A Dash Of Cote d’Azur In The Nation’s Capital

By Bailey Beckett

The French are passionate, no more so than in haute cuisine. There’s no laissez-faire in this regard, and no one exemplifies it more than Sébastien Giannini, the relatively-new Executive Chef at The St. Regis Washington, D.C. Just shy of a year in the nation’s capital (he started in January), Giannini has upended the city’s deeply-traditional dining scene with exacting standards, a Michelin-star temperament, and a mischievous streak, garnished with a twinkle in the eye.

As nation’s capital awakes out of its culinary coma with the invasion of Daniel Boulud and the like, Giannini has made The St. Regis Washington, D.C. competitive for the first time, which even Alain Ducasse couldn’t do. His Mediterranean-influenced French cuisine is the soul of the hotel’s newly christened restaurant Alhambra, and he’s opening up his kitchen to New York Lifestyles to show how the voila is done.

But first, a few bites more about the chef. A culinary bon vivant since he was a kid, Giannini learned his craft early at the knife of the world’s most renowned chefs, including Ducasse, Frank Cerutti, Philippe Joannès and Guy Gedda. Working beside Michelin-star maestros, Giannini, a native of the South of France, earned his first starring role as Executive Chef at Le Méridien Nice, during which he was a finalist of the prestigious Bocuse d’Or Culinary Competition. He then went aboard, first to the Fairmont Queen Elizabeth in Montreal before joining the W Hotel, during which he served as Official Coach of Team Canada in the 2015 International Final of the Bocuse d’Or in Lyon, France.

It was the ultimate preparation for his biggest stage, err kitchen, yet: the venerated St. Regis, which has given him carte blanche over the menu, restaurant, and staff. In doing so, Giannini has raised not only the quality of its cuisine, but curated the finest ingredients locally, a completely counter-intuitive notion for a chef of his prestige. The reason, he explains, is the weather. Washington D.C. shares the same climate as the South of France, giving him access to the fresh and finest tomatoes, capers, olives and other delicacies that dot his cuisine.

It’s allowed him to be adventurous yet contemporary, delivering Washington denizens favorite dishes but with a little more surprise and delight than they’re used to. Seeing Giannini prepare even the simplest of ingredients is akin to watching a kid open presents Christmas morning. His eyes dance with possibility as he dices tomatoes and peppers fresh basil. He shared some of his favorite recipes with New York Lifestyles for preparing yourself.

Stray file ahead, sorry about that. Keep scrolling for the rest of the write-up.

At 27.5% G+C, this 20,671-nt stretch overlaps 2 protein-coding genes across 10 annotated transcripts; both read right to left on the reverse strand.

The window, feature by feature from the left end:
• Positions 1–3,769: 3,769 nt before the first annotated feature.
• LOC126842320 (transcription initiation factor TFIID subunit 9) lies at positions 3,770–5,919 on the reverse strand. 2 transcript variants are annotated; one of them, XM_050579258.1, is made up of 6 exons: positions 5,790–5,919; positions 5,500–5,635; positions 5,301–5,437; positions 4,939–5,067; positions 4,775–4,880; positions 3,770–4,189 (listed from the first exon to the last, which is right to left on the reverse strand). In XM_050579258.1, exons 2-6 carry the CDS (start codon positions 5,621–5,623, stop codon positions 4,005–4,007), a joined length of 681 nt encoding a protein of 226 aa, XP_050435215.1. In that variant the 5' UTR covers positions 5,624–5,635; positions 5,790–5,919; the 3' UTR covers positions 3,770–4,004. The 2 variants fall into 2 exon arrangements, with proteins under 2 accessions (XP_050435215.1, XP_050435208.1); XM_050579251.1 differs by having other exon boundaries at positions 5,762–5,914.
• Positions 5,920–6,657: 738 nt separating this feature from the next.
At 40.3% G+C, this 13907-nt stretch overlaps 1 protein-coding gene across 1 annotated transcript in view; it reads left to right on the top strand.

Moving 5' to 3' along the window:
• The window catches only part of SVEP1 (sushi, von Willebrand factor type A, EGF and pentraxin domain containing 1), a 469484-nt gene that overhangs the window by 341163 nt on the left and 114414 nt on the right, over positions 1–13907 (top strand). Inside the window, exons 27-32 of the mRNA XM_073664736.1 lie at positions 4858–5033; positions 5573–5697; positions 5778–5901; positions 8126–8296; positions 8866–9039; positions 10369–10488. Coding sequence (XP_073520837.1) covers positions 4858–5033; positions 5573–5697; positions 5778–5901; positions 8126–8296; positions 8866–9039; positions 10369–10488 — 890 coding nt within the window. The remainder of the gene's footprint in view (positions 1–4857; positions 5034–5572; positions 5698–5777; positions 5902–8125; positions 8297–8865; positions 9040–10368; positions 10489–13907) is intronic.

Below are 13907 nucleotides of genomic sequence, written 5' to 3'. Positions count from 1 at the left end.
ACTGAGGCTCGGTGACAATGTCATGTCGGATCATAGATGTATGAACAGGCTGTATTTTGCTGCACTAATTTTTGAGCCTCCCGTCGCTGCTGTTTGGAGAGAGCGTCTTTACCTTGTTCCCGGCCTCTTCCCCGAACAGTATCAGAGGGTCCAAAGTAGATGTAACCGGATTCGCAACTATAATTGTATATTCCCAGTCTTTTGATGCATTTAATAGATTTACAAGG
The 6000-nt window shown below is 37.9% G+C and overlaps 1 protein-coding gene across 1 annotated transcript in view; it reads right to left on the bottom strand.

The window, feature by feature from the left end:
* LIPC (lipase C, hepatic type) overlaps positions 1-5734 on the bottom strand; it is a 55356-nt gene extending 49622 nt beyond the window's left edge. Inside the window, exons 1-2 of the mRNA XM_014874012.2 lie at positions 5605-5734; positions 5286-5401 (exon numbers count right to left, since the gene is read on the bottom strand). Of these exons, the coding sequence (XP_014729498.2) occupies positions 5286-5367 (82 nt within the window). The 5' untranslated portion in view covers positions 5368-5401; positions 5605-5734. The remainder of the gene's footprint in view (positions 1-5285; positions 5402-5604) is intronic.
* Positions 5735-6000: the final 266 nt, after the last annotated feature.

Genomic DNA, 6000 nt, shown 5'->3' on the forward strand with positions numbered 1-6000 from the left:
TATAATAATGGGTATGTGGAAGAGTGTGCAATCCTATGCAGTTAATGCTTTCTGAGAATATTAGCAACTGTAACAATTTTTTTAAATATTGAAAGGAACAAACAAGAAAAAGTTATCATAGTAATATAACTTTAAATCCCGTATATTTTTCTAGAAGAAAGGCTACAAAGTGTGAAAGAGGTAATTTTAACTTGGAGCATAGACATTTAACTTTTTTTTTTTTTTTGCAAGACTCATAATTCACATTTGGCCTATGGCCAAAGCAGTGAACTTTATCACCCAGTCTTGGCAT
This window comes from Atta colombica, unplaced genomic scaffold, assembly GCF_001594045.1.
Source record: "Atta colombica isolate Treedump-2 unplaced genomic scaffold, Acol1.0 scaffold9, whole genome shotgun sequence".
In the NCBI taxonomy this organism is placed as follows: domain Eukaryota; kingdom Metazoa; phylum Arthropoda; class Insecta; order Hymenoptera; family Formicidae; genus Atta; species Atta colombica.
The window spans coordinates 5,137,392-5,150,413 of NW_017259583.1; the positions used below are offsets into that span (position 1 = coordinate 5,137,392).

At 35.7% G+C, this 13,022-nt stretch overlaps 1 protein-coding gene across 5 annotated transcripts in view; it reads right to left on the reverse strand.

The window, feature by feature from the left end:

• 8 Tentacles of octopus (frozen)
  • Cold water
  • 1/2 tbsp. black pepper
  • 1 Thyme twig
  • 1 Clove garlic (chopped)
  • 1 Cork (optional)
  • 1 Cup Italian pine nuts (toasted)
  • 2 Tbsp. fresh basil (thinly chopped)
  • 1/4 Cup of extra virgin olive oil
  • 1 Cup Taggiascha olives (pits removed and diced)
  • 3 Tbsp. of capers (diced)
  • 1 Heirloom tomato cut into 4 pieces
  • 1 Tbsp. Fleur de Sel
  • 1 Orange for zest
  • Preparation: In a large pan enough to hold  the tentacles of octopus, add enough cold water to cover them. Then, combine black pepper, thyme, garlic, and cork (if you have an bottle of wine open during cooking preparation add the cork to the mixture). Cook slowly and bring to a boil. Cook for a total of two hours on medium heat. After cooking remove cork (if used) and discard. Take each octopus tentacle and cut into medallions.

    Prepare the Caponata: In an inox bowel mix together pine nuts, fresh basil, olive oil, black olives (diced), and capers. Make a brunoise with tomato, a few splashes of olive oil, and a pinch of salt. Mix together and be sure to keep at room temperature. Plate the caponata in a circular and top with octopus medallions. Finish with olive oil, fleur de sel. Garnish with orange zest.

    Dry baba (savarin base), found in specialty markets. Prepare according to directions.

  • 2 Cups water
  • 1 Cup sugar
  • 1/3 Cup dark rum (or alcohol of your choice)
  • 1 Orange for zest
  • 1 Cinnamon stick
  • Whipped cream
  • Syrup preparation: In a pan with medium heat, stir together water and sugar and orange zest to boil for five minutes into a syrup consistency. Remove the syrup from the heat and mix in the rum (or another alcohol choice). Place the baba into the syrup mixture. Be sure each baba absorbs the liquid mixture. Plate each baba and top with whipped cream.

    For more information on Chef Sébastien Giannini and the Alhambra Restaurant, visit

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